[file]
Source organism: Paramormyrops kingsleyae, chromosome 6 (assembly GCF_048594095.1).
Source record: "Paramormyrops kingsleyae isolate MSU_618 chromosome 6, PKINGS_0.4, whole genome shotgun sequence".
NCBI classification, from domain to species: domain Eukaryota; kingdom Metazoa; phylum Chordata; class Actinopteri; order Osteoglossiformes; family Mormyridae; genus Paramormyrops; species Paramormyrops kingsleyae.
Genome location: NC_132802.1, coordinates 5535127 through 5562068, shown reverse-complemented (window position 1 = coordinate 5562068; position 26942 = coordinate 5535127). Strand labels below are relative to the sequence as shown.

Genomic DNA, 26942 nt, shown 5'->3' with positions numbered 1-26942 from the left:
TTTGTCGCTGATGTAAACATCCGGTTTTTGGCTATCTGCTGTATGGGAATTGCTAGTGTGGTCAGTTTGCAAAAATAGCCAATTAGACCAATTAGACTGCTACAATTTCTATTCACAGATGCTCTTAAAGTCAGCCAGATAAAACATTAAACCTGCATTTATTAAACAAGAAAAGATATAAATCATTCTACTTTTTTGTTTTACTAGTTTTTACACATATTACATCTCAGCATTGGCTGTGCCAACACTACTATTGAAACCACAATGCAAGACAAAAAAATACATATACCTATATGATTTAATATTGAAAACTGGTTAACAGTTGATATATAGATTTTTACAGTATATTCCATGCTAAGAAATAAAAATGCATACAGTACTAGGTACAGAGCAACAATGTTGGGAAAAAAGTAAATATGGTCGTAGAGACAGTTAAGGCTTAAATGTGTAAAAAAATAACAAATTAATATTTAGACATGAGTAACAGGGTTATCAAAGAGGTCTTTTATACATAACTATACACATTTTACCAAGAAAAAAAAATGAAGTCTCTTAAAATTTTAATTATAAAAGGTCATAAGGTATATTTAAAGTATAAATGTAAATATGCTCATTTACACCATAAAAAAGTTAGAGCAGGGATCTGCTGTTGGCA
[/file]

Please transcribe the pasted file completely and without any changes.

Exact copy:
Source organism: Paramormyrops kingsleyae, chromosome 6 (assembly GCF_048594095.1).
Source record: "Paramormyrops kingsleyae isolate MSU_618 chromosome 6, PKINGS_0.4, whole genome shotgun sequence".
NCBI classification, from domain to species: domain Eukaryota; kingdom Metazoa; phylum Chordata; class Actinopteri; order Osteoglossiformes; family Mormyridae; genus Paramormyrops; species Paramormyrops kingsleyae.
Genome location: NC_132802.1, coordinates 5535127 through 5562068, shown reverse-complemented (window position 1 = coordinate 5562068; position 26942 = coordinate 5535127). Strand labels below are relative to the sequence as shown.

Genomic DNA, 26942 nt, shown 5'->3' with positions numbered 1-26942 from the left:
TTTGTCGCTGATGTAAACATCCGGTTTTTGGCTATCTGCTGTATGGGAATTGCTAGTGTGGTCAGTTTGCAAAAATAGCCAATTAGACCAATTAGACTGCTACAATTTCTATTCACAGATGCTCTTAAAGTCAGCCAGATAAAACATTAAACCTGCATTTATTAAACAAGAAAAGATATAAATCATTCTACTTTTTTGTTTTACTAGTTTTTACACATATTACATCTCAGCATTGGCTGTGCCAACACTACTATTGAAACCACAATGCAAGACAAAAAAATACATATACCTATATGATTTAATATTGAAAACTGGTTAACAGTTGATATATAGATTTTTACAGTATATTCCATGCTAAGAAATAAAAATGCATACAGTACTAGGTACAGAGCAACAATGTTGGGAAAAAAGTAAATATGGTCGTAGAGACAGTTAAGGCTTAAATGTGTAAAAAAATAACAAATTAATATTTAGACATGAGTAACAGGGTTATCAAAGAGGTCTTTTATACATAACTATACACATTTTACCAAGAAAAAAAAATGAAGTCTCTTAAAATTTTAATTATAAAAGGTCATAAGGTATATTTAAAGTATAAATGTAAATATGCTCATTTACACCATAAAAAAGTTAGAGCAGGGATCTGCTGTTGGCA